A lot of us spend our time cooped up inside, scrolling through social media aimlessly. The latest data available shows that the screen time of a person on average is almost 7 hours. A sedentary lifestyle can lead to lifestyle-induced diseases. Hiking is a great way to disconnect from the social world and spend some time in the present, connected to the environment. It provides us with a great time for introspection and spending time with friends and family.


Hiking is known to increase the overall strength and endurance of a person. Here are 3 great benefits hiking has on one’s physical health-


Walking along a trail constantly engages your lower body muscles, which gives you the support to stabilize yourself as you continue to pave your way through uneven paths. You start to become more observant and strategic at assessing hindrances or obstacles that might be in your way, which ultimately contributes to having a better balance and great mind-body control.

This skill is especially helpful in old age as frequent falls can be harmful to an individual’s physical health and may be the reason why they require long-term medical care.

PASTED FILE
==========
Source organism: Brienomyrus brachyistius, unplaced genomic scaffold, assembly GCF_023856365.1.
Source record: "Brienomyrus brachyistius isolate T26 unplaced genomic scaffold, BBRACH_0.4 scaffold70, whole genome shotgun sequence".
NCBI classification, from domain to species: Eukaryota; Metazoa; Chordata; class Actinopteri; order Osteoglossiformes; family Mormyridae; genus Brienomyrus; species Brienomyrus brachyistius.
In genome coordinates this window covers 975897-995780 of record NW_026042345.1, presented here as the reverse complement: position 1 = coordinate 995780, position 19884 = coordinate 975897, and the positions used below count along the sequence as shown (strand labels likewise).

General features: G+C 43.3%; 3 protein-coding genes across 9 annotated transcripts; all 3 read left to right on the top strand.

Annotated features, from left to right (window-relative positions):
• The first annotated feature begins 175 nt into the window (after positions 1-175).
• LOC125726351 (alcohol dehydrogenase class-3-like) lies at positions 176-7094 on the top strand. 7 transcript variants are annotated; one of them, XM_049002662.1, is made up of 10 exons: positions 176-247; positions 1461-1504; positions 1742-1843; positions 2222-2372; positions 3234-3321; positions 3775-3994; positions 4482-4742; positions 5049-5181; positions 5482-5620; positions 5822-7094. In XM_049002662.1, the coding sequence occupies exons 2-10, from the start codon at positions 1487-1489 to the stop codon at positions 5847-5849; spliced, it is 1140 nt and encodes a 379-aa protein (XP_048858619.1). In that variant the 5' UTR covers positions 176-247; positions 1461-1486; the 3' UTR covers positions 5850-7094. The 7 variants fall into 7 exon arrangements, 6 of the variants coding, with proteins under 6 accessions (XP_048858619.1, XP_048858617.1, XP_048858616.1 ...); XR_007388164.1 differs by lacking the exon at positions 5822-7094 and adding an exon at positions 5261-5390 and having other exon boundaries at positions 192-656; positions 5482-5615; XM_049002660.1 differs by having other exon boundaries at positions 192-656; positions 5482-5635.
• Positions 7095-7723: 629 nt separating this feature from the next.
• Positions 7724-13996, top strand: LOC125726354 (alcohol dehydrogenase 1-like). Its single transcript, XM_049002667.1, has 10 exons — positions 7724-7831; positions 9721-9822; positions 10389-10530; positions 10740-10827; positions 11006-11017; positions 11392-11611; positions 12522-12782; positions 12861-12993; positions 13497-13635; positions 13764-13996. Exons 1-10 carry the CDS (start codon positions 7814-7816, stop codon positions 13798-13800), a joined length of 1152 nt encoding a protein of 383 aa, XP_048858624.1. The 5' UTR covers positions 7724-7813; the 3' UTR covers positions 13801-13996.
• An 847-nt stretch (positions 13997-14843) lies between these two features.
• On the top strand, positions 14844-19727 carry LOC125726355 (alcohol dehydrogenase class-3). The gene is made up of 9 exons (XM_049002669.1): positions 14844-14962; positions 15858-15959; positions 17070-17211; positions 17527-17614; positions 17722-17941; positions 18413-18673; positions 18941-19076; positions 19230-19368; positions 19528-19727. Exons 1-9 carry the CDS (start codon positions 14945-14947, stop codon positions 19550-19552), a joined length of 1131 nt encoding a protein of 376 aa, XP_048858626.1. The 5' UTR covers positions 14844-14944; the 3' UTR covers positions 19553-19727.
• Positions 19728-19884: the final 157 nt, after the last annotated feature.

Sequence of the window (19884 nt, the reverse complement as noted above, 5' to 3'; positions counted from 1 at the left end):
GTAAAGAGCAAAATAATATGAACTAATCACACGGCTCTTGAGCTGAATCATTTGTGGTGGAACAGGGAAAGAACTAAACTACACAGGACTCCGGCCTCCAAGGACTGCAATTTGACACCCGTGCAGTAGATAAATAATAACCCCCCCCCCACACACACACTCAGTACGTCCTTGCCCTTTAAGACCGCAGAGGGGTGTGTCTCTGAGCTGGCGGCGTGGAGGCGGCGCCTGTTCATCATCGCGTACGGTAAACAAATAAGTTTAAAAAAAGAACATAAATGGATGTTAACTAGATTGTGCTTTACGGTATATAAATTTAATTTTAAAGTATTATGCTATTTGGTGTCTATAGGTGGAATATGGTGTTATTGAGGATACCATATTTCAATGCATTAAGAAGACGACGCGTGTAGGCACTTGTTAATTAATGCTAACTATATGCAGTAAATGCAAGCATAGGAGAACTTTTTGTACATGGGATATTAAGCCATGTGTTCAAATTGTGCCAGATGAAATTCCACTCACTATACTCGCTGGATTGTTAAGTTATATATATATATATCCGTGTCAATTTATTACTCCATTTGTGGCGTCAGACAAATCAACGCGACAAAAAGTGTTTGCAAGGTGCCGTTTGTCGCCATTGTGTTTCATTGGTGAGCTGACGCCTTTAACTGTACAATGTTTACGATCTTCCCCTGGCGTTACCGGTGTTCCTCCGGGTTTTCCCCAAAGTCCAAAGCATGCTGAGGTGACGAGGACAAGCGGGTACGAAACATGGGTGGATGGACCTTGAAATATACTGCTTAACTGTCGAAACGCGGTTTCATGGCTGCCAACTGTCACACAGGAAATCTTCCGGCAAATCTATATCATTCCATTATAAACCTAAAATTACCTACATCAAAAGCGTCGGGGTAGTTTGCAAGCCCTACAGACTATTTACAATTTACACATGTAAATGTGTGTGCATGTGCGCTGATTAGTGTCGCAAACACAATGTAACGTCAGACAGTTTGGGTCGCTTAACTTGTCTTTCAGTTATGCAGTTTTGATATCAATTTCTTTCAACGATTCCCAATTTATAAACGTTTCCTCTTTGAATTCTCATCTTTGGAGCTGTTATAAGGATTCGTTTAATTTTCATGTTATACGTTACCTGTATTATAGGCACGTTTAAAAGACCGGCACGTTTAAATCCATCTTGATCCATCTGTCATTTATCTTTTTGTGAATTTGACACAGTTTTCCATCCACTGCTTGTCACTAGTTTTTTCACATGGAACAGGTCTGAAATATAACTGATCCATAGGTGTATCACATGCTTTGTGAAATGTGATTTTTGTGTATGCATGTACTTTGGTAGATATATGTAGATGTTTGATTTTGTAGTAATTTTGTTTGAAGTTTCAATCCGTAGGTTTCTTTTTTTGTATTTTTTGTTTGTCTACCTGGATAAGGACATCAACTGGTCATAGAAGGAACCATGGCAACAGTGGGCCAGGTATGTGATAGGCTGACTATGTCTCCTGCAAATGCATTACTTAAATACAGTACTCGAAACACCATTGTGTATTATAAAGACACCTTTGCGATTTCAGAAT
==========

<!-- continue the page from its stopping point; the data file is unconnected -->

It is advised that physical activity during cancer treatment can speed up the recovery process and help decrease the risk of recurrence of cancer in the future. Exercising can help with cardiovascular health, muscle strength, fatigue, and anxiety of an individual. Hiking or mountaineering improves antioxidant levels in oncological patients.


Better cardiovascular health is perhaps the most obvious benefit of hiking. Hiking pumps up the heart rate and strengthens the heart muscles. Going on hikes can decrease hypertension, bad cholesterol, and blood sugar levels.